Sometimes we need to stop and take a step back in order to go forward

Although we would all like progress to be linear, constant and straightforward, it rarely is. Sometimes – often even – we need to stop and take a step back in order to go forward. Robert Wagner, Director at the CIPD Qualifications & Apprenticeship provider DPG plc tells us more.

Published 17 July 2018
Sometimes we need to stop and take a step back in order to go forward

This is one of the key messages from the benchmarking report, ‘The Transformation Curve’ and it is a message that Robert Wagner, Director at the CIPD Qualifications & Apprenticeship provider DPG plc, thinks is a very important one for L&D and business leaders to hear and incorporate into their thinking.

“As humans, we’re hardwired to want to continuously improve, move forward and better ourselves, so when faced with the possibility of having to accept the need to take a step backwards in order to move forward and improve this goes against everything our gut tells us is right.”

The report calls these moments – when L&D and business leaders must go backwards to move forwards – pivot points of change. These pivot points are when something that has been successful, highly successful even, for an organisation in the past has reached maturity and will soon enter the decline phase.

Organisations need to be able to anticipate and react positively to those pivot points of change to move onto the next stage. Organisations must be able to let go of those successes and be prepared to do things differently to move onto future successes. “By having the pivot points it gives us the data and proof we need to go against our basic instincts and build some regression into our planning process with the confidence that it is normal and more importantly, necessary to make it to the next level of maturity,” says Robert.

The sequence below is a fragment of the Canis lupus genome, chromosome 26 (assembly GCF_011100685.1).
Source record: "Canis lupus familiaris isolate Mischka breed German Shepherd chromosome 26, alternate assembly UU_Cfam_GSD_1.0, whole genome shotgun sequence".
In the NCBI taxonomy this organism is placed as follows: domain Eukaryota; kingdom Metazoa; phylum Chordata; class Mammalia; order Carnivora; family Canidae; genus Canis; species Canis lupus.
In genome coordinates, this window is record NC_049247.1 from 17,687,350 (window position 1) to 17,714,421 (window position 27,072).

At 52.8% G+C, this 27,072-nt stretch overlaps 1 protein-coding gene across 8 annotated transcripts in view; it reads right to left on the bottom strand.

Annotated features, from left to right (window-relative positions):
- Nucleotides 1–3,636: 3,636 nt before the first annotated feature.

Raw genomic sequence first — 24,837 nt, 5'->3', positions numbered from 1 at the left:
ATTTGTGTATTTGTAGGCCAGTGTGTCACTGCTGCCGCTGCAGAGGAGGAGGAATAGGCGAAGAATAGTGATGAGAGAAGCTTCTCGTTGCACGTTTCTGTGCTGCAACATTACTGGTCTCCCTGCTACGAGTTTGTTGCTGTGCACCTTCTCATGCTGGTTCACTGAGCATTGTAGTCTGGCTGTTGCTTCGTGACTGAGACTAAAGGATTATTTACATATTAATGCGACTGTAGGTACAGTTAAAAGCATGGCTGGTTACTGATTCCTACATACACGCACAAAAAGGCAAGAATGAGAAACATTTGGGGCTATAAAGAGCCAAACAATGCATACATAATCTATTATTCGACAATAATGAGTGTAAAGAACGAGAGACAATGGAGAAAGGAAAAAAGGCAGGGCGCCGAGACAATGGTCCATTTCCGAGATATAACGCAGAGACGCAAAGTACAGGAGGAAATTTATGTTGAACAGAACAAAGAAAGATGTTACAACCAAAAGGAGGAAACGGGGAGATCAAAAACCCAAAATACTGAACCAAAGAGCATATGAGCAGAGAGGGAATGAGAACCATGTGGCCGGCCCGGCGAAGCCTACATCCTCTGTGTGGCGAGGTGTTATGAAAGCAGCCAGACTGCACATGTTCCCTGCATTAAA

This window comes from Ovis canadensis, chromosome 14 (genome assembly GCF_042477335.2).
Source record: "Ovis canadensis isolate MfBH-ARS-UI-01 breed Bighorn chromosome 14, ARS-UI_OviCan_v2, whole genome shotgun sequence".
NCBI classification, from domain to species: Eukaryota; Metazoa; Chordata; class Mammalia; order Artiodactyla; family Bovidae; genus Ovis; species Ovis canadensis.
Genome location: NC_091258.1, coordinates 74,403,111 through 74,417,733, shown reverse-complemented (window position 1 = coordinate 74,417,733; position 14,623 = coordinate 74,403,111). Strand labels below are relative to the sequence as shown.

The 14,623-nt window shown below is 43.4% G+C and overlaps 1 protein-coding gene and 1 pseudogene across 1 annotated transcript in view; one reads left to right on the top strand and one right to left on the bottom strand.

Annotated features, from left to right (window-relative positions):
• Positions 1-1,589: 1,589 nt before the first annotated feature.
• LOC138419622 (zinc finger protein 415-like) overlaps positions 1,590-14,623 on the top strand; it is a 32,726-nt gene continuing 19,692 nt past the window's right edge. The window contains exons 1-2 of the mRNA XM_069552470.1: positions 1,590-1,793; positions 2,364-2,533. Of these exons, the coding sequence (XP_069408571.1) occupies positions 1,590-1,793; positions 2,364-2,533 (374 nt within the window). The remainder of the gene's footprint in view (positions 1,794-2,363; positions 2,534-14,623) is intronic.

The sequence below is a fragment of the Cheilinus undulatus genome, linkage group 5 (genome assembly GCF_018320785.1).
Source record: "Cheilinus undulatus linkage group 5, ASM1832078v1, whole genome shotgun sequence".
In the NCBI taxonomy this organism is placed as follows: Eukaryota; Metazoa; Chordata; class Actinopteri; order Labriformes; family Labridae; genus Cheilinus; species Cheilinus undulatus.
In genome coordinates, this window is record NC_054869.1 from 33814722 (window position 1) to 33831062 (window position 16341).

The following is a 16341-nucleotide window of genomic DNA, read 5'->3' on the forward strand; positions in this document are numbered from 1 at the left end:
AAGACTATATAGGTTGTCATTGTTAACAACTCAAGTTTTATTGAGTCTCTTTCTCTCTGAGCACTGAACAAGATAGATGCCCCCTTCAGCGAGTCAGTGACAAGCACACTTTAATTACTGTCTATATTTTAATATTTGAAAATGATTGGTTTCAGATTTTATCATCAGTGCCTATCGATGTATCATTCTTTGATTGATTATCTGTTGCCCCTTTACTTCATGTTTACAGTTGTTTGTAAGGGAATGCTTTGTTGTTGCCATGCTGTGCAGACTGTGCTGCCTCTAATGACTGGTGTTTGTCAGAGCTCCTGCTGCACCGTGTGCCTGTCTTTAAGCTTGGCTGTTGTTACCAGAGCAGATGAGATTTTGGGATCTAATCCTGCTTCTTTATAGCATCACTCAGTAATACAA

Central to the ‘The Transformation Curve’ is, of course, the four stages of maturity. These four stages – optimising training, taking control, letting go and sharing responsibility – outline the different stages that organisations need to go through on their journey to transformation. By having these four stages identified and detailed in this way, Robert says it is much easier for organisations to see where they are on their journey, where they need to go next and how they compare to others. “This will give them more confidence in planning what they need to do in order to move positively through change and transformation. The real benefits here are increased confidence in any plan and the ability to benchmark against other organisations.”

Robert also says that the ability to plot where they are on the Transformation Curve and where they need to go, helps organisations to seek the right external help, support and development in order to facilitate and accelerate the change process.

This is a transformation model that Robert thinks the L&D fraternity will like and find very useful, not least because it supports organisations right through the transformation journey, rather than just setting them off on the right path. “By formalising and signposting the key points on the journey to maturity, organisations can easily check their progress and make sure they are still on course for their destination.”

By having these milestones in place, L&D can keep checking on progress and identifying what’s working and what’s not and what needs to change. Robert thinks it also helps L&D and business leaders to reflect on what they have done and what they have achieved. “By reaching the key milestones it gives the organisation the opportunity to take a step back, reflect and admire the view of what they’ve achieved before embarking on the next stage of the journey and the benefits they’ll gain by continuing to travel along the road to maturity.”

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